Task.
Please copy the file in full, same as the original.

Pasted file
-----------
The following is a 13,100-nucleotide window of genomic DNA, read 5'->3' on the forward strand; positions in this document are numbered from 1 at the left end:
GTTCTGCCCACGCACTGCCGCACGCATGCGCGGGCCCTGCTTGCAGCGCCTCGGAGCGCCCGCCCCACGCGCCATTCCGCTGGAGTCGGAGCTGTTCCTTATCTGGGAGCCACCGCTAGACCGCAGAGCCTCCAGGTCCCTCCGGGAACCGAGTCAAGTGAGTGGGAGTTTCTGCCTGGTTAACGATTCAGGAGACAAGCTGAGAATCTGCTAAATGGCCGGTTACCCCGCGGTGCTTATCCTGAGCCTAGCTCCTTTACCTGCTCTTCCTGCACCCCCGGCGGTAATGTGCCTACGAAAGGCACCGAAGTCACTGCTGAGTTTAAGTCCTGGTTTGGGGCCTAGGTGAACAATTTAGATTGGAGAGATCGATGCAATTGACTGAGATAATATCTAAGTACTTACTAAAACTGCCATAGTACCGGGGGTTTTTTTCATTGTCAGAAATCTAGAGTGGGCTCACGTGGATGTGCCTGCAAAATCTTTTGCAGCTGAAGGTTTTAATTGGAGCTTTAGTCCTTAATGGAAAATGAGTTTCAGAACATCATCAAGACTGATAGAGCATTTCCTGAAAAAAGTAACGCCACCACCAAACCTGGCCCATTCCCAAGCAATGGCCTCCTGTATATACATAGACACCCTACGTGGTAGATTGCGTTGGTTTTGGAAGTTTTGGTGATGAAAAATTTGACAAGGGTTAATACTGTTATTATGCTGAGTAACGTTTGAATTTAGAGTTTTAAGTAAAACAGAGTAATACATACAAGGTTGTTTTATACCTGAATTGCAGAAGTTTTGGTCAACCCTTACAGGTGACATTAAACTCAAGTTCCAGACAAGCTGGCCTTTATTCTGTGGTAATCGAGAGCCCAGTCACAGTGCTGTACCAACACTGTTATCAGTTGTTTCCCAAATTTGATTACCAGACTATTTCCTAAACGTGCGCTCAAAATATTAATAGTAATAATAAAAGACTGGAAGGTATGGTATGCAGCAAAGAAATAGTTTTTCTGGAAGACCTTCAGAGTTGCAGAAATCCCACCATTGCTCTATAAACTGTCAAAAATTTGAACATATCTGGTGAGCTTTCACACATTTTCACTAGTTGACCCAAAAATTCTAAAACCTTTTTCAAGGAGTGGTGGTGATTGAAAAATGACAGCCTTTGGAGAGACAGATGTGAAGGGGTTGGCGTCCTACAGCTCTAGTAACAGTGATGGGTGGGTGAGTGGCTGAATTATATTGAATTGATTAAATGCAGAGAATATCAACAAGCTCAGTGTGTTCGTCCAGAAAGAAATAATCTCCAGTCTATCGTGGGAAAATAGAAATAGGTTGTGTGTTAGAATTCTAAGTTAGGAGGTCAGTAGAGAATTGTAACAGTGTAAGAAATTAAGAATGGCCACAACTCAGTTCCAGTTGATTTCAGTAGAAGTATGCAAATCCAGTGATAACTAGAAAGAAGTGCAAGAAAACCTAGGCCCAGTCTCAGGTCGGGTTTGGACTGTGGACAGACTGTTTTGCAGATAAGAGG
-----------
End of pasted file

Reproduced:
The following is a 13,100-nucleotide window of genomic DNA, read 5'->3' on the forward strand; positions in this document are numbered from 1 at the left end:
GTTCTGCCCACGCACTGCCGCACGCATGCGCGGGCCCTGCTTGCAGCGCCTCGGAGCGCCCGCCCCACGCGCCATTCCGCTGGAGTCGGAGCTGTTCCTTATCTGGGAGCCACCGCTAGACCGCAGAGCCTCCAGGTCCCTCCGGGAACCGAGTCAAGTGAGTGGGAGTTTCTGCCTGGTTAACGATTCAGGAGACAAGCTGAGAATCTGCTAAATGGCCGGTTACCCCGCGGTGCTTATCCTGAGCCTAGCTCCTTTACCTGCTCTTCCTGCACCCCCGGCGGTAATGTGCCTACGAAAGGCACCGAAGTCACTGCTGAGTTTAAGTCCTGGTTTGGGGCCTAGGTGAACAATTTAGATTGGAGAGATCGATGCAATTGACTGAGATAATATCTAAGTACTTACTAAAACTGCCATAGTACCGGGGGTTTTTTTCATTGTCAGAAATCTAGAGTGGGCTCACGTGGATGTGCCTGCAAAATCTTTTGCAGCTGAAGGTTTTAATTGGAGCTTTAGTCCTTAATGGAAAATGAGTTTCAGAACATCATCAAGACTGATAGAGCATTTCCTGAAAAAAGTAACGCCACCACCAAACCTGGCCCATTCCCAAGCAATGGCCTCCTGTATATACATAGACACCCTACGTGGTAGATTGCGTTGGTTTTGGAAGTTTTGGTGATGAAAAATTTGACAAGGGTTAATACTGTTATTATGCTGAGTAACGTTTGAATTTAGAGTTTTAAGTAAAACAGAGTAATACATACAAGGTTGTTTTATACCTGAATTGCAGAAGTTTTGGTCAACCCTTACAGGTGACATTAAACTCAAGTTCCAGACAAGCTGGCCTTTATTCTGTGGTAATCGAGAGCCCAGTCACAGTGCTGTACCAACACTGTTATCAGTTGTTTCCCAAATTTGATTACCAGACTATTTCCTAAACGTGCGCTCAAAATATTAATAGTAATAATAAAAGACTGGAAGGTATGGTATGCAGCAAAGAAATAGTTTTTCTGGAAGACCTTCAGAGTTGCAGAAATCCCACCATTGCTCTATAAACTGTCAAAAATTTGAACATATCTGGTGAGCTTTCACACATTTTCACTAGTTGACCCAAAAATTCTAAAACCTTTTTCAAGGAGTGGTGGTGATTGAAAAATGACAGCCTTTGGAGAGACAGATGTGAAGGGGTTGGCGTCCTACAGCTCTAGTAACAGTGATGGGTGGGTGAGTGGCTGAATTATATTGAATTGATTAAATGCAGAGAATATCAACAAGCTCAGTGTGTTCGTCCAGAAAGAAATAATCTCCAGTCTATCGTGGGAAAATAGAAATAGGTTGTGTGTTAGAATTCTAAGTTAGGAGGTCAGTAGAGAATTGTAACAGTGTAAGAAATTAAGAATGGCCACAACTCAGTTCCAGTTGATTTCAGTAGAAGTATGCAAATCCAGTGATAACTAGAAAGAAGTGCAAGAAAACCTAGGCCCAGTCTCAGGTCGGGTTTGGACTGTGGACAGACTGTTTTGCAGATAAGAGG